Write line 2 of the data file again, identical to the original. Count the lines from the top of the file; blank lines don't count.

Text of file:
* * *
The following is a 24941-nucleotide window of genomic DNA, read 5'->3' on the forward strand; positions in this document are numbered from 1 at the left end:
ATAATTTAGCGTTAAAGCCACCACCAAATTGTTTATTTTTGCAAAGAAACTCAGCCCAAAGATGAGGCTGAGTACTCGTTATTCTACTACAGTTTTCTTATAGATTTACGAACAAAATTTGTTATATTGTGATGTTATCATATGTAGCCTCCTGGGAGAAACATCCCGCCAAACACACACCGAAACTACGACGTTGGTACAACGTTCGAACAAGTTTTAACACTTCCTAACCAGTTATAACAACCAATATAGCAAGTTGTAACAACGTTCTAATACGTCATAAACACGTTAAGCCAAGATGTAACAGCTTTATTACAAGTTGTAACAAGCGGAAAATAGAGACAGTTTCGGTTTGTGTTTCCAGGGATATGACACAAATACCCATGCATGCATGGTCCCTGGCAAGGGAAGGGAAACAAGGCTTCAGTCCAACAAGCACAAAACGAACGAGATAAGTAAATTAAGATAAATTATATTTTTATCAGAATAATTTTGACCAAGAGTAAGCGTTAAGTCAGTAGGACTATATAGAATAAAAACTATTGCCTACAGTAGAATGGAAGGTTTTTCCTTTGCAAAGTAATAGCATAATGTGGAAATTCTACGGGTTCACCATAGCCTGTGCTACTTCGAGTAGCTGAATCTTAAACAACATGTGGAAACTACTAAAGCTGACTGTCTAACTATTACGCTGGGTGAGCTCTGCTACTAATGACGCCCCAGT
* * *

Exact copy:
ATAATTTAGCGTTAAAGCCACCACCAAATTGTTTATTTTTGCAAAGAAACTCAGCCCAAAGATGAGGCTGAGTACTCGTTATTCTACTACAGTTTTCTTATAGATTTACGAACAAAATTTGTTATATTGTGATGTTATCATATGTAGCCTCCTGGGAGAAACATCCCGCCAAACACACACCGAAACTACGACGTTGGTACAACGTTCGAACAAGTTTTAACACTTCCTAACCAGTTATAACAACCAATATAGCAAGTTGTAACAACGTTCTAATACGTCATAAACACGTTAAGCCAAGATGTAACAGCTTTATTACAAGTTGTAACAAGCGGAAAATAGAGACAGTTTCGGTTTGTGTTTCCAGGGATATGACACAAATACCCATGCATGCATGGTCCCTGGCAAGGGAAGGGAAACAAGGCTTCAGTCCAACAAGCACAAAACGAACGAGATAAGTAAATTAAGATAAATTATATTTTTATCAGAATAATTTTGACCAAGAGTAAGCGTTAAGTCAGTAGGACTATATAGAATAAAAACTATTGCCTACAGTAGAATGGAAGGTTTTTCCTTTGCAAAGTAATAGCATAATGTGGAAATTCTACGGGTTCACCATAGCCTGTGCTACTTCGAGTAGCTGAATCTTAAACAACATGTGGAAACTACTAAAGCTGACTGTCTAACTATTACGCTGGGTGAGCTCTGCTACTAATGACGCCCCAGT